{Barron} backhaul those DS3s to Virginia ;)
{Barron} buy a farm
{FlashPYR} so is .us going to start charging $50/domain, too?
{Barron} or something
{Tolim} oops


Note that you will often come in during the *middle* of a conversation. Unless you're familiar with the channel you may want to sit and watch it for a minute or two to see what the conversation is about. Often the channel name (for instance, #Twilight_Zone) has nothing to do with what conversation goes on on the channel (#Twilight_Zone does *not* have discussion about the TV show "Twilight Zone"). So if you join #baseball, don't be surprised if you hear about the SuperBowl picks or even the Rock-n-Roll Hall of Fame Museum! To start talking, just type! And when you're done saying what you have to say, just hit the [return] key. You can start with something simple like "hello!". You don't have to type hello! because IRC will insert before all of your channel messages. In the channel window that opens once you join a channel you'll see an alphabetical list of people that are on the channel on the right side of the window. Some of them have a @ in front of their name to point out they are the channel operators. A Channel Operator is someone who has control over a specific channel. A Channel Operator can also decide if control is shared or not. The first person to join the channel automatically receives Channel Operator status. In the channel's title bar you will see the channel's name and perhaps its topic. If you choose to leave a channel, just type /part #channelname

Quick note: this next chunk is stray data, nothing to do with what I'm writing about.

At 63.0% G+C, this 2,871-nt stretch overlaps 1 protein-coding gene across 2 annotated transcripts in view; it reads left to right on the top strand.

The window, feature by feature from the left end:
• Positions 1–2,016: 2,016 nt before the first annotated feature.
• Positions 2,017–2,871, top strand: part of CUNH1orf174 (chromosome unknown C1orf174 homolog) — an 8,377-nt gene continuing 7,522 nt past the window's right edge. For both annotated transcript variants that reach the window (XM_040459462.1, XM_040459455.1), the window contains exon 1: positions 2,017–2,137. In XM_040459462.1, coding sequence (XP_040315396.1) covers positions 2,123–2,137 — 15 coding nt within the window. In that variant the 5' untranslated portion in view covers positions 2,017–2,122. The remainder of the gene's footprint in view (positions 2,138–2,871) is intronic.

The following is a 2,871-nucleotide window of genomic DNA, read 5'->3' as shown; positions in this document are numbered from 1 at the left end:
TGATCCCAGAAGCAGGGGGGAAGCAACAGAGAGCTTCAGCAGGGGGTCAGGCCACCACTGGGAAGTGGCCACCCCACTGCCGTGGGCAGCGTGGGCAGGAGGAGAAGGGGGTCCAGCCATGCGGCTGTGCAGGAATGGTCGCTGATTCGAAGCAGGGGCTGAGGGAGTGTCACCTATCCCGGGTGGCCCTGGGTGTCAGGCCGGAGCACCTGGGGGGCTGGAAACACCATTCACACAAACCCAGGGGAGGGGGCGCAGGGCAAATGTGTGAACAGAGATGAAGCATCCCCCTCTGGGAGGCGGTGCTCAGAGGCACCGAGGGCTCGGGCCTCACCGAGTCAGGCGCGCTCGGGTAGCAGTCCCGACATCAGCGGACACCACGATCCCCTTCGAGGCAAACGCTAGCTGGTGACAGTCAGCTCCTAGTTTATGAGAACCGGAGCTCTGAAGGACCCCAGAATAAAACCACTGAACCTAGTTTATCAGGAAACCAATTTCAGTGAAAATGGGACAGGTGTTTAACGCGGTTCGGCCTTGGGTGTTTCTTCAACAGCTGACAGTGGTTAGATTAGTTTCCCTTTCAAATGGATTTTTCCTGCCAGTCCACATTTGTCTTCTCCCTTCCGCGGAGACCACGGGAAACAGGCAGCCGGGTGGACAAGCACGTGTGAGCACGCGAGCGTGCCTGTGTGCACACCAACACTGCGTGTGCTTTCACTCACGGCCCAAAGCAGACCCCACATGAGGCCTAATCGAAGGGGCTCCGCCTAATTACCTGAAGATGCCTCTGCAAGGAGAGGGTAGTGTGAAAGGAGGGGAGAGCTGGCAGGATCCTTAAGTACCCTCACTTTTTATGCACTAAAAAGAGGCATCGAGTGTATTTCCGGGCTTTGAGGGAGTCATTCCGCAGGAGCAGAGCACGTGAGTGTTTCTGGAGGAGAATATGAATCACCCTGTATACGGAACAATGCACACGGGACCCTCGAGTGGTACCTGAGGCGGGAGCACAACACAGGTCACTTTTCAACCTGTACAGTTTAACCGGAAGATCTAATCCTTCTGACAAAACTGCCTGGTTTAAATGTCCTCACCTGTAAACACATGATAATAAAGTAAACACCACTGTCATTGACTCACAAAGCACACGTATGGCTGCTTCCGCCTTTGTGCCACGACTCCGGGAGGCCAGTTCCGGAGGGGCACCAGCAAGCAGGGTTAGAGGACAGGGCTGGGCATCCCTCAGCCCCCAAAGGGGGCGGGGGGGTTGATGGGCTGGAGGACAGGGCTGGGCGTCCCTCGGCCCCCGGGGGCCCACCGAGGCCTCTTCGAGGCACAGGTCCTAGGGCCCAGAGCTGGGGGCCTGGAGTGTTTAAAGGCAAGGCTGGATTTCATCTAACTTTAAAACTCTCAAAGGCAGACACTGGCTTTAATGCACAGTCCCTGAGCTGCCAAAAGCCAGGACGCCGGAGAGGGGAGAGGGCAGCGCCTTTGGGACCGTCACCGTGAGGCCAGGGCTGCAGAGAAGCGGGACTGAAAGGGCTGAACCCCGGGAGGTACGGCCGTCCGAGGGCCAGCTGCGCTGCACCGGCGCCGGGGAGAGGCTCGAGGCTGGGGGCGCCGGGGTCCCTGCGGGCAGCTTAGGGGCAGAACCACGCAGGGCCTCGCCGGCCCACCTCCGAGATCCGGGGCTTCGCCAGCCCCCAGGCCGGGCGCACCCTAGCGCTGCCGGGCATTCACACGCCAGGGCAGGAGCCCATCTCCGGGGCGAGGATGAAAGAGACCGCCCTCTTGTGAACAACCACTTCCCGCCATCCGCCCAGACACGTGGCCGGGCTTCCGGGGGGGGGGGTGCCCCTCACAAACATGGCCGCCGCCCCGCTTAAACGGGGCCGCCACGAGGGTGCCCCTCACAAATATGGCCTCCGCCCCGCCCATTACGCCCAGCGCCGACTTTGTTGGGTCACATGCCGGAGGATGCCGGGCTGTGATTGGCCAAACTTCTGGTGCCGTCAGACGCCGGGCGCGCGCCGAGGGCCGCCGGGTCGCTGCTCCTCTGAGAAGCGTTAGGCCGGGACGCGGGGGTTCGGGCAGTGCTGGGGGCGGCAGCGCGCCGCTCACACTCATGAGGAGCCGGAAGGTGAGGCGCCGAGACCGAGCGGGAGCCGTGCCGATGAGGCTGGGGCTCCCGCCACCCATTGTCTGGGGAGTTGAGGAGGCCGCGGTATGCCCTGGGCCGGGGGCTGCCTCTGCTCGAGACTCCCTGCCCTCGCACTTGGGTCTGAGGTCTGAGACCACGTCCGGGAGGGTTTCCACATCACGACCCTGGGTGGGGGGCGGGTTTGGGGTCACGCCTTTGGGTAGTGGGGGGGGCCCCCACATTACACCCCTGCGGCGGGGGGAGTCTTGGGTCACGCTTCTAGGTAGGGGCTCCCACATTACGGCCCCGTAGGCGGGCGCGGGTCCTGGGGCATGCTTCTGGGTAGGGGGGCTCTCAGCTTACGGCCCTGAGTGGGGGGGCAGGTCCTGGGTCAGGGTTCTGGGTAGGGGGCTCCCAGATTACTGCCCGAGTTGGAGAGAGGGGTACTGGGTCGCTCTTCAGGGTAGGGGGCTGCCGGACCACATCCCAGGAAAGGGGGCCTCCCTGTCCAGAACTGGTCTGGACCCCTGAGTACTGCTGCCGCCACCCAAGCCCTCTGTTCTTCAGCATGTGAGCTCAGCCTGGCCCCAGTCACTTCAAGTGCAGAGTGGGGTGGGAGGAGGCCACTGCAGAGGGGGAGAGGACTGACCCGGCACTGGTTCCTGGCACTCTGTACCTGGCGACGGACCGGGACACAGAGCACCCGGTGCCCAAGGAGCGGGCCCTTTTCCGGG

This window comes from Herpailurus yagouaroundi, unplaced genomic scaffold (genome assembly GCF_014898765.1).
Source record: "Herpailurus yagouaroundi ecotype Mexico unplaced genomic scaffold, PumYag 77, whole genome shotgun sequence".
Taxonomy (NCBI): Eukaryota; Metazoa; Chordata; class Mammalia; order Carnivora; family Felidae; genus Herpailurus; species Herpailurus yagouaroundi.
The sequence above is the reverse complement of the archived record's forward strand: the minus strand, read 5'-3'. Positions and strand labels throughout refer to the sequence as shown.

(17) Ok, now what are the most basic commands?

With most windows IRC clients an extensive help file is included. Dont hesitate to try the /help command.

IMPORTANT NOTE : ALL IRC COMMANDS START WITH A "/".

The forward slash is the default command character. Commands on IRC are not case sensitive, and can be abbreviated to their first letters. Anything that does not begin with "/" is assumed to be a message to someone and will be sent to your current channel, or to a person you are chatting with in a private chat (see below).